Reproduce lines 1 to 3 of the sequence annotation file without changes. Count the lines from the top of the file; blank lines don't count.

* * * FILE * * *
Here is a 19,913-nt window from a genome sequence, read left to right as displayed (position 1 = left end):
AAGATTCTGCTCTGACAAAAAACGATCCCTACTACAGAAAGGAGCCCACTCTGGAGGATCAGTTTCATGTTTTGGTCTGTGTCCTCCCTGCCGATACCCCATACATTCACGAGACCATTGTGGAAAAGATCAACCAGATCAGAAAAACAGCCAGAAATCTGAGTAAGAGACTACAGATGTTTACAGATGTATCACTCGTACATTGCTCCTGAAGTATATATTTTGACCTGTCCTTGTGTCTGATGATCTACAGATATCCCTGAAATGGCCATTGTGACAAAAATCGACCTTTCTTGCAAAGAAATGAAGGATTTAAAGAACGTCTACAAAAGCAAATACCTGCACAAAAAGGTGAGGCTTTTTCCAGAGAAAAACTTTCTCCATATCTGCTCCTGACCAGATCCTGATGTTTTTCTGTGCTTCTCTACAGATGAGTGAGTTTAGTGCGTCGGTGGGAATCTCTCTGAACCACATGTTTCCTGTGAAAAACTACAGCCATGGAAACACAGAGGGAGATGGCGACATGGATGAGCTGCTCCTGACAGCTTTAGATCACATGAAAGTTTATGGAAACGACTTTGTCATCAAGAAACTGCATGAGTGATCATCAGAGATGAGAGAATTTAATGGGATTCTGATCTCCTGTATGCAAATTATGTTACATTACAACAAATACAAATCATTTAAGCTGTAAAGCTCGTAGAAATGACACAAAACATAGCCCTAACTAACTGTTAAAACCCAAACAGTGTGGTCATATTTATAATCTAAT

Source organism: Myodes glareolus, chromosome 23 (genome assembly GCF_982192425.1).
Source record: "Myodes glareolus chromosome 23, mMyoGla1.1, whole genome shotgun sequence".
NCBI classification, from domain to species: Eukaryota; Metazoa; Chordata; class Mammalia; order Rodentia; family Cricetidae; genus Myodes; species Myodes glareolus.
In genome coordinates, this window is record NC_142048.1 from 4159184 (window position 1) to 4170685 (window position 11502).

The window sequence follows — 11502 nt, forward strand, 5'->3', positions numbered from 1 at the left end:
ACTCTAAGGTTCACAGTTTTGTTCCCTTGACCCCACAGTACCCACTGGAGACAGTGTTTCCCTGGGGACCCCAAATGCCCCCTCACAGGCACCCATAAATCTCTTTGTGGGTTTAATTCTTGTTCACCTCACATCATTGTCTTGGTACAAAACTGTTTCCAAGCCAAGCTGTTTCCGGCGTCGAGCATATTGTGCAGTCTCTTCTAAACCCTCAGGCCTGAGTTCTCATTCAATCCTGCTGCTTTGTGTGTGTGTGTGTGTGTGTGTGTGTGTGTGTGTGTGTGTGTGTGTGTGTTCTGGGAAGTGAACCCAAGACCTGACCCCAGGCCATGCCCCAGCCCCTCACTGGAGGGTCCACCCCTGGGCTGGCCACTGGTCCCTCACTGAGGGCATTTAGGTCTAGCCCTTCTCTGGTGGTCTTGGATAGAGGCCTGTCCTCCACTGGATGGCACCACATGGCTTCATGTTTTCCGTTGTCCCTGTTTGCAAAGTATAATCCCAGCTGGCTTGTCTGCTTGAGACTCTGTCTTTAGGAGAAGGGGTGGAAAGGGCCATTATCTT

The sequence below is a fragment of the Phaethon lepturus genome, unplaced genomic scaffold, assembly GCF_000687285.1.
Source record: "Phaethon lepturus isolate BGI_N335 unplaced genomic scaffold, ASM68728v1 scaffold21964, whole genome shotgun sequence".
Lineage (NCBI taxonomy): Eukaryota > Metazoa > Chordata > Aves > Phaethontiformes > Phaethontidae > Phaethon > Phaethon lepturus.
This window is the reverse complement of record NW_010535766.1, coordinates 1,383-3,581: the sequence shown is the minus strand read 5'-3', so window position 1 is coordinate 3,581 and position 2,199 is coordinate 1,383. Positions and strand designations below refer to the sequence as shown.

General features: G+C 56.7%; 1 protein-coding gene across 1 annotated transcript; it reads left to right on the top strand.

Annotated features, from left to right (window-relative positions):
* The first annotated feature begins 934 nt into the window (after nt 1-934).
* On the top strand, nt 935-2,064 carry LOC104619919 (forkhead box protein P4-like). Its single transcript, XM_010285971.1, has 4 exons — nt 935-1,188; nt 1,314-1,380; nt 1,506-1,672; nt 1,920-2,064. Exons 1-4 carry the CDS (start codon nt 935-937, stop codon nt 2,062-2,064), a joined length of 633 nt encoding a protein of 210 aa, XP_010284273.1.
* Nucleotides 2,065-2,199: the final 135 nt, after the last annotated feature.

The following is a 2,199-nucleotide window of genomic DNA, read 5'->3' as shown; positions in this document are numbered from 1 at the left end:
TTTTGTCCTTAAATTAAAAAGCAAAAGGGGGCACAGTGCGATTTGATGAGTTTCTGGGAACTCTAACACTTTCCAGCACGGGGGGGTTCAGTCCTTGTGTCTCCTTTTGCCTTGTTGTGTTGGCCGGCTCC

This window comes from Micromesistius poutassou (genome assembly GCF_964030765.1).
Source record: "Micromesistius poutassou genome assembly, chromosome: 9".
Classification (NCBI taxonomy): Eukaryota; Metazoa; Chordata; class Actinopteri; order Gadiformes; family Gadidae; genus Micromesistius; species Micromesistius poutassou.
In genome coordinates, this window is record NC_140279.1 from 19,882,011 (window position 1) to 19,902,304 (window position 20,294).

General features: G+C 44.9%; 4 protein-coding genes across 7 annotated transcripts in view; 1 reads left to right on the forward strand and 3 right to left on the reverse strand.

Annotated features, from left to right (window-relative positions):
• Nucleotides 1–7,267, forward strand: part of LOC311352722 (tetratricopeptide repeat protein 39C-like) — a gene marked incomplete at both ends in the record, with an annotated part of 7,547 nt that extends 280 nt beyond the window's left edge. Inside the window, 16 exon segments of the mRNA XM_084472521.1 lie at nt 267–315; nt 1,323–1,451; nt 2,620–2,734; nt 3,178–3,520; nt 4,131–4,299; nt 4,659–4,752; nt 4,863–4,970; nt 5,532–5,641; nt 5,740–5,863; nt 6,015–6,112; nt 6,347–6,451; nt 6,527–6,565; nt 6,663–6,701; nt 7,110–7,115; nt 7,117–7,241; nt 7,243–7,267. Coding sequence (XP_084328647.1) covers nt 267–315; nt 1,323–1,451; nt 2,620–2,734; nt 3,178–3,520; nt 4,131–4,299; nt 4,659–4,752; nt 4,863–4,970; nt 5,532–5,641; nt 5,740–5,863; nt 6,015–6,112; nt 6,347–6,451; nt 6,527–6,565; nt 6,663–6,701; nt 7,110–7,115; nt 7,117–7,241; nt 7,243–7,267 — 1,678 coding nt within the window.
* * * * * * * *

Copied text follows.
Here is a 19,913-nt window from a genome sequence, read left to right as displayed (position 1 = left end):
AAGATTCTGCTCTGACAAAAAACGATCCCTACTACAGAAAGGAGCCCACTCTGGAGGATCAGTTTCATGTTTTGGTCTGTGTCCTCCCTGCCGATACCCCATACATTCACGAGACCATTGTGGAAAAGATCAACCAGATCAGAAAAACAGCCAGAAATCTGAGTAAGAGACTACAGATGTTTACAGATGTATCACTCGTACATTGCTCCTGAAGTATATATTTTGACCTGTCCTTGTGTCTGATGATCTACAGATATCCCTGAAATGGCCATTGTGACAAAAATCGACCTTTCTTGCAAAGAAATGAAGGATTTAAAGAACGTCTACAAAAGCAAATACCTGCACAAAAAGGTGAGGCTTTTTCCAGAGAAAAACTTTCTCCATATCTGCTCCTGACCAGATCCTGATGTTTTTCTGTGCTTCTCTACAGATGAGTGAGTTTAGTGCGTCGGTGGGAATCTCTCTGAACCACATGTTTCCTGTGAAAAACTACAGCCATGGAAACACAGAGGGAGATGGCGACATGGATGAGCTGCTCCTGACAGCTTTAGATCACATGAAAGTTTATGGAAACGACTTTGTCATCAAGAAACTGCATGAGTGATCATCAGAGATGAGAGAATTTAATGGGATTCTGATCTCCTGTATGCAAATTATGTTACATTACAACAAATACAAATCATTTAAGCTGTAAAGCTCGTAGAAATGACACAAAACATAGCCCTAACTAACTGTTAAAACCCAAACAGTGTGGTCATATTTATAATCTAAT

Source organism: Myodes glareolus, chromosome 23 (genome assembly GCF_982192425.1).